Sports-GT cars set, Paul Chenard

Set 1 Sports & GT Cars

Phil Hill, Sharknose Ferrari Set, Paul Chenard

Set 2 Phil Hill World Drivers Championship 50th Anniversary Edition

1934 GP Season Card set, Paul Chenard

Set 3 1934 Season

1950s Grand Prix Engines

Set 4 Grand Prix Engines of the 1950’s


Mike Hawtorns racecars Card set, Paul Chenard

Set 5 Mike Hawthorn’s Race Cars

The Automobiliart GALPOT Seasonal Quiz will comprise 8 categories.

Overall winner chooses one set of Paul Chenard Greetings Cards from the five sets shown above.

The cards measure 15.24cm x 11.43cm, come in packs of 12 with 3 copies of 4 designs in each set, plus A6 envelopes.

Which set will you choose ?

The free to enter Automobiliart GALPOT Seasonal Quiz will run from December 26th – January 2nd Entries close January 8th 2012, Winner announced January 16th 2012.

Full details on December 26th at GALPOT.

Looking for Automotive Seasonal Gift Idea’s? Visit Automobiliart Now !


Awful In Everyway ? – Ferrari 400i

Allegedly an oafish TV presenter of a well known pseudo comedy motoring program who probably couldn’t tell you the difference between a gear knob and a knob of butter once described the Ferrari 400 as ‘awful in everyway’.

Ferrari 400i, Bristol IAMF

Personally I don’t see how any car with a chassis that owes it’s heritage to the Ferrari Daytona and with a Ferrari V12 engine, no matter how strangled to meet emissions regulations, can be awful in any way.

Ferrari 400i, Bristol IAMF

Certainly the 400i body, designed by Pininfarina, is not as appealing as the GTC and Daytona models that preceeded it but IMHO it’s seventies boxiness is a good deal less retro and a good deal more appealing than the mindset of the oaf described in the opening paragraph.

Ferrari 400i, Bristol IAMF

The coupé was first launched as the 365 GT 2+2 in 1972, by 1976 that model was re badged the 400 which became the 400i in 1979, when this particular car seen at Bristols Italian Auto Moto Festival was built. The ‘i’ denotes fuel injection which was fitted in place of the previous carburetors.

Ferrari 400i, Bristol IAMF

Although compliant with US regulations, unlike the 365 GT4 Berlinetta Boxer, none of the 422 manual GT or 883 Automatic 400i variations, or indeed any Ferrari 400 models were officially imported into the United States, doubly surprising since the 400 was the first Ferrari to be offered with automatic transmission.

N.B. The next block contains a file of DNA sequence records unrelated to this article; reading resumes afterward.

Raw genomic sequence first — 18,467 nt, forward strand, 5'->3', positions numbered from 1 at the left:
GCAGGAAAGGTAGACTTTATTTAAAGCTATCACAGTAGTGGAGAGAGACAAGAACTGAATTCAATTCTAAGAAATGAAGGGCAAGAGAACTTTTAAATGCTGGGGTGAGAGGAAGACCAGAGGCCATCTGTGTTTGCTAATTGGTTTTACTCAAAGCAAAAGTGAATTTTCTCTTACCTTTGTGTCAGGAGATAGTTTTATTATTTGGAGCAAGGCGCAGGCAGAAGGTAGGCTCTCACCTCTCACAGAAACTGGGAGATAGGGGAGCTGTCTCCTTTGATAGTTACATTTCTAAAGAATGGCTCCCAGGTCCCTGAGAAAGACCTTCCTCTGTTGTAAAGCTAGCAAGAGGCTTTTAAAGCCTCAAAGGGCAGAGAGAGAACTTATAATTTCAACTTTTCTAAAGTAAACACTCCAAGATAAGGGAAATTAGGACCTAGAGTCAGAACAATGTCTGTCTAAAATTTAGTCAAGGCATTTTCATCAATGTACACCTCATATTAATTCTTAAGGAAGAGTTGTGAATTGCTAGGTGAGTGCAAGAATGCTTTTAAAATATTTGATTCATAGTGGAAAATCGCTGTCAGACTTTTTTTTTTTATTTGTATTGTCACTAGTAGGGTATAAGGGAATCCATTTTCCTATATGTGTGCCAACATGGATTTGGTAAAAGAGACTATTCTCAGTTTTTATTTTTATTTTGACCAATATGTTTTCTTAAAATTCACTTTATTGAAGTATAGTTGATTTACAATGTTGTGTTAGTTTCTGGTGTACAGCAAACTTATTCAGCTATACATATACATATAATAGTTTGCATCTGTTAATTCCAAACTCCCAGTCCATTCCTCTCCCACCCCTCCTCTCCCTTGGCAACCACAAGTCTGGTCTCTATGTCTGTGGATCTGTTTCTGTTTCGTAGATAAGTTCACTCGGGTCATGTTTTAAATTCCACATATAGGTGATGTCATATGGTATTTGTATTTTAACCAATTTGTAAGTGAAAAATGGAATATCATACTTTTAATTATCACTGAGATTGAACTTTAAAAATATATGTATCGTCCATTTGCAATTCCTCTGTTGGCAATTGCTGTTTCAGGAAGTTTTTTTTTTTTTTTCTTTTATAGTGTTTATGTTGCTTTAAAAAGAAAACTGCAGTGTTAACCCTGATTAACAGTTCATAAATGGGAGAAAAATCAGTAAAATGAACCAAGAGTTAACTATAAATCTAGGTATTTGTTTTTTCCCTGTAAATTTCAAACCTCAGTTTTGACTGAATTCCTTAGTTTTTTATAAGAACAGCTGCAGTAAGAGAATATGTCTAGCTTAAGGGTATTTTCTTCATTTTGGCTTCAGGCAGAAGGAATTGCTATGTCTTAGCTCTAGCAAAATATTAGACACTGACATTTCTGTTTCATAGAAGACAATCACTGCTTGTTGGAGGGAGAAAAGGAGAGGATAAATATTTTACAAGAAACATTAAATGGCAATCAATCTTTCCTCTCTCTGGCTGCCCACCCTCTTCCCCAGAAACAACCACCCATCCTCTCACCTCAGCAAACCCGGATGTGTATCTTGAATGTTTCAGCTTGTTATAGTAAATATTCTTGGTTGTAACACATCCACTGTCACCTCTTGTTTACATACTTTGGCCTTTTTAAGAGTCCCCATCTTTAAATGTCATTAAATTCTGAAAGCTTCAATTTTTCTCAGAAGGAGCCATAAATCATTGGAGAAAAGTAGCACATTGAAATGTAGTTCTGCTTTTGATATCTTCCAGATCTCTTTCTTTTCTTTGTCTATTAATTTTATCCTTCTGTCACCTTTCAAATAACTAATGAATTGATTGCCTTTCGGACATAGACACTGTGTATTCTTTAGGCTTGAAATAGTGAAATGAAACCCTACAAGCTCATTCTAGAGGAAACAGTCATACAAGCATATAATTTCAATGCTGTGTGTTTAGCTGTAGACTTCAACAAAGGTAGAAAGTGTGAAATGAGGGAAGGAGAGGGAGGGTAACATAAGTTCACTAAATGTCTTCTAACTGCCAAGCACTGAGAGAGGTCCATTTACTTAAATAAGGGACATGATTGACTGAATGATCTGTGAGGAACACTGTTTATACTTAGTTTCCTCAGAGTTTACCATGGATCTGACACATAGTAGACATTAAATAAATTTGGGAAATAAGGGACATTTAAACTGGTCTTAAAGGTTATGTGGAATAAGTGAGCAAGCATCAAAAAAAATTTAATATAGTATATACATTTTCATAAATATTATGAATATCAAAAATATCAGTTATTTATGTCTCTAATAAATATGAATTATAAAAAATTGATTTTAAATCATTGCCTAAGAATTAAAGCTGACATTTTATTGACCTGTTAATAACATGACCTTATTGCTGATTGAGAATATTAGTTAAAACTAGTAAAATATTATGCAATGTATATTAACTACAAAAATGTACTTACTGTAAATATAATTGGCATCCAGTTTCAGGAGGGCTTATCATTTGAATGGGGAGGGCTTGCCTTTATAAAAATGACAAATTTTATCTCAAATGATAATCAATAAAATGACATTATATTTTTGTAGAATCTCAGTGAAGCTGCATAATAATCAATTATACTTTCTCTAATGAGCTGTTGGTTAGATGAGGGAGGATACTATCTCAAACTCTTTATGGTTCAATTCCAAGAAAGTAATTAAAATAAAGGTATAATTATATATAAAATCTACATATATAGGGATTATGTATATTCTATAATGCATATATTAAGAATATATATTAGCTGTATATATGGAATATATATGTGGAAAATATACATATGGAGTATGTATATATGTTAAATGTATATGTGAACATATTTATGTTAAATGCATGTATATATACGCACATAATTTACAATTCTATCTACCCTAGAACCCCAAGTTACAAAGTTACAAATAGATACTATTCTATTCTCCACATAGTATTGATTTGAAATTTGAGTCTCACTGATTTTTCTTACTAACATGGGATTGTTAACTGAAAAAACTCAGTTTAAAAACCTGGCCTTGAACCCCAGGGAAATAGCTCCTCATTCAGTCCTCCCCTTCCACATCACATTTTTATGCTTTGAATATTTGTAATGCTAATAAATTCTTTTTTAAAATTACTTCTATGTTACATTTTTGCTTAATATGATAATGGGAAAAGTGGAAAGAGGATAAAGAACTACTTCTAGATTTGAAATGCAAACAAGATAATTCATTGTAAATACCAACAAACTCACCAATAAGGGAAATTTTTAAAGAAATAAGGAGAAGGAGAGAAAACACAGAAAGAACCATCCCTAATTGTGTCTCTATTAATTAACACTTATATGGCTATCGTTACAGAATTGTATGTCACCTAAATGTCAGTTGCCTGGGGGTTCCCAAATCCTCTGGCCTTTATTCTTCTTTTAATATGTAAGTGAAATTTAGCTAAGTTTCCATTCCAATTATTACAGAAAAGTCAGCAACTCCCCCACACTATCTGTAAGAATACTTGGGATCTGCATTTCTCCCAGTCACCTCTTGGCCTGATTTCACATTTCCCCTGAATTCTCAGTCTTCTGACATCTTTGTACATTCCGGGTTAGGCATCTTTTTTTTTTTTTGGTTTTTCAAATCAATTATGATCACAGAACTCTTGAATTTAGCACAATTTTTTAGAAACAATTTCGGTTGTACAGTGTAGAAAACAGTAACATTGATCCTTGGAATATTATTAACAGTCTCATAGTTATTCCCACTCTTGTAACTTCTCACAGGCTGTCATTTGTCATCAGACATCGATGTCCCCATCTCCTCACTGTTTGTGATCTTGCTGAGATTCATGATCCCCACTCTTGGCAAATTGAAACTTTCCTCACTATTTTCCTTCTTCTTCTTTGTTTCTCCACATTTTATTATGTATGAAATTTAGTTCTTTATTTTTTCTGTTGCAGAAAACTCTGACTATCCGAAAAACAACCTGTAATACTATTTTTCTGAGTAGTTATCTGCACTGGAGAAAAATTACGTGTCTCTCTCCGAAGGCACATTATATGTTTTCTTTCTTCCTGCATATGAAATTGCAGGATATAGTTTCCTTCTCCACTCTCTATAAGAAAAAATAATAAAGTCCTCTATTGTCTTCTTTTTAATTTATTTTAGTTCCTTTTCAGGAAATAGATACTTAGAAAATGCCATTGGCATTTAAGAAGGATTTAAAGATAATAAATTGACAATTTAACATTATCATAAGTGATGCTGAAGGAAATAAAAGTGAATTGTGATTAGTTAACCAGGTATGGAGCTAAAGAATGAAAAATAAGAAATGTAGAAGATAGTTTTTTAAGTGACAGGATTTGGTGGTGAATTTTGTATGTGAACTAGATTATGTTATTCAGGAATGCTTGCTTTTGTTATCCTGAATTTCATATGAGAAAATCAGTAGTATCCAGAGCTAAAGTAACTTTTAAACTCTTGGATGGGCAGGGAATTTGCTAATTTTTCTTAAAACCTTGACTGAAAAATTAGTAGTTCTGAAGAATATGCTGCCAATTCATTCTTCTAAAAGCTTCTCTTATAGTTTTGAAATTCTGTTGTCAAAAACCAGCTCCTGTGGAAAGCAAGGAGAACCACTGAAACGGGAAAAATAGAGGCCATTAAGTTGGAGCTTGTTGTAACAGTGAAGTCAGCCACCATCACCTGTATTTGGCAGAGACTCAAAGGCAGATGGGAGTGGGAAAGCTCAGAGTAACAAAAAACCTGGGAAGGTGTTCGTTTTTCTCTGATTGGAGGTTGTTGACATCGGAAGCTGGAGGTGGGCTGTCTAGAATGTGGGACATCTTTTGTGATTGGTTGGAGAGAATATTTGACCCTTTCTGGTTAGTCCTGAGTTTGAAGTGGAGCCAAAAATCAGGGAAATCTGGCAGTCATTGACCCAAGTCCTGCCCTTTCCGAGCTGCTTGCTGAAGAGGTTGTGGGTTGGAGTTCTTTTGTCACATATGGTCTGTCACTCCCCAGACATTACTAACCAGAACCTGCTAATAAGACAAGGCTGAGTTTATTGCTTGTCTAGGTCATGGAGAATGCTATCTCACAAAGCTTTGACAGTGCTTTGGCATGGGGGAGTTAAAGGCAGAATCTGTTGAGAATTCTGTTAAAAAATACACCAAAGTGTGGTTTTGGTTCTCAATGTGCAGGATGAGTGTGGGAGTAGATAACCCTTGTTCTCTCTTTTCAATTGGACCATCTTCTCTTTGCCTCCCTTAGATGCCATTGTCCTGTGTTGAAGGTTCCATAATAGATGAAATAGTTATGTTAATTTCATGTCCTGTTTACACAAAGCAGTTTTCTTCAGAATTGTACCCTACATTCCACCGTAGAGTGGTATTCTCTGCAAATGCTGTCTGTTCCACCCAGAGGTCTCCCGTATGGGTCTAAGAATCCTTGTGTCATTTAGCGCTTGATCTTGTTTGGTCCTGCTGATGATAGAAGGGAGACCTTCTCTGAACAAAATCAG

Thanks for joining me on this fuel injected edition of ‘Gettin’ a li’l psycho on tyres’, I hope you’ll join me again tomorrow. Don’t forget to come back now !


Ciao Enzo – Ferrari F40

Today’s Ferrari Friday blog is dedicated to the person who first suggested Ferrari Friday blogs to me many months ago, Jr Cracker, otherwise known to me as Mike who’s Birthday it is tomorrow.

Ferrari F40, Bristol IAMF

The Ferrari F40 what was technical tour de force intended to bring together 40 years of learning and achievement in one road vehicle to celebrate the first 40 remarkable years in the story of Ferrari S.p.A.

Ferrari F40, Bristol IAMF

With a tested 200 mph capability the F40 held the title of worlds fastest production car, when it was launched in 1987, to underline it’s technical superiority.

Ferrari F40, Bristol IAMF

The F40 was not only the companies most powerful and fastest car, but at US$ 400,000 in 1987, it was also the most expensive car Ferrari had ever offered for sale.

Ferrari F40, Bristol IAMF

1,315 examples of this type were manufactured between 1987 and 1992 the last of them selling for a rumoured US$1.6 million.

Ferrari F40, Bristol IAMF

Many of the technical specifications were advanced from the Ferrari (288) GTO including the twin turbo V8 engine which in this application was increased to 3 litres / 183 cui producing 470 hp.

Ferrari F40, Bristol IAMF

Keeping such a powerful motor cool in such a small vehicle required ventilation through the rear screen.

Ferrari F40, Bristol IAMF

Until 1990 F40’s like this particular 1989 example, seen at the Italian Auto Moto Festival, were bereft of power sapping catalytic converters.

Ferrari F40, Bristol IAMF

During Bonneville Speedweek 2006 Amir Rosenbaum recorded a top speed of 226 mph in his lightly modified F40, standard versions could reach 120 mph in just 11 seconds faster than both the Lamborghini Countach and Porsche 959 which were it’s main competitors.

Ferrari F40, Bristol IAMF

Enzo Ferrari knew when setting out the specifications of the F40 that this would be his final engineering statement and it was indeed the last vehicle bearing his own name that he was to commission before his death aged 90 in August 1988.

Thanks for joining me on the F40 Edition of ‘Gettin’ a lil’ psycho on tyres’, I hope you will join me again tomorrow. Don’t forget to come back now !


Baby Testarossa – Ferrari 348 TS

On Monday I looked at the GMC Syclone that was faster than a Ferrari, up to the 1/4 mile, today I am looking at the Spyder version of the Ferrari 348 that Car & Driver pitted the Syclone against in a road test.

Ferrari 348ts, BIAMF

The Ferrari 348 replaced the Ferrari 328 in 1989,

Ferrari 348ts, BIAMF

taking many of it’s striking styling queues from the Testarossa launched in 1984. The side mounted radiators meant passengers did not get toasted by the radiator pipes that ran alongside the cabin of the earlier 328 which featured a radiator mounted in the nose.

Ferrari 348ts, BIAMF

The 300 hp V8 motor was mounted longitudinally with a transverse gearbox ahead of the rear wheels, the opposite configuration of the earlier 328 which featured a transverse V8 engine and longitudinal gearbox.

Ferrari 348ts, BIAMF

While the Syclone proved faster than the 348 up to the 1/4 mile it soon ran out of puff when it reached 126 mph meaning this is the view Syclone drivers would get of the Ferrari as it powered up to 166 mph in a straight race.

Ferrari 348ts, BIAMF

8844 of these vehicles were produced from 1989 to 1995.

Thank for joining on this Ferrari Friday edition of ‘Gettin’ a lil’ psycho on tyres’, I hope you will join me again tomorrow. Don’t forget to come back now !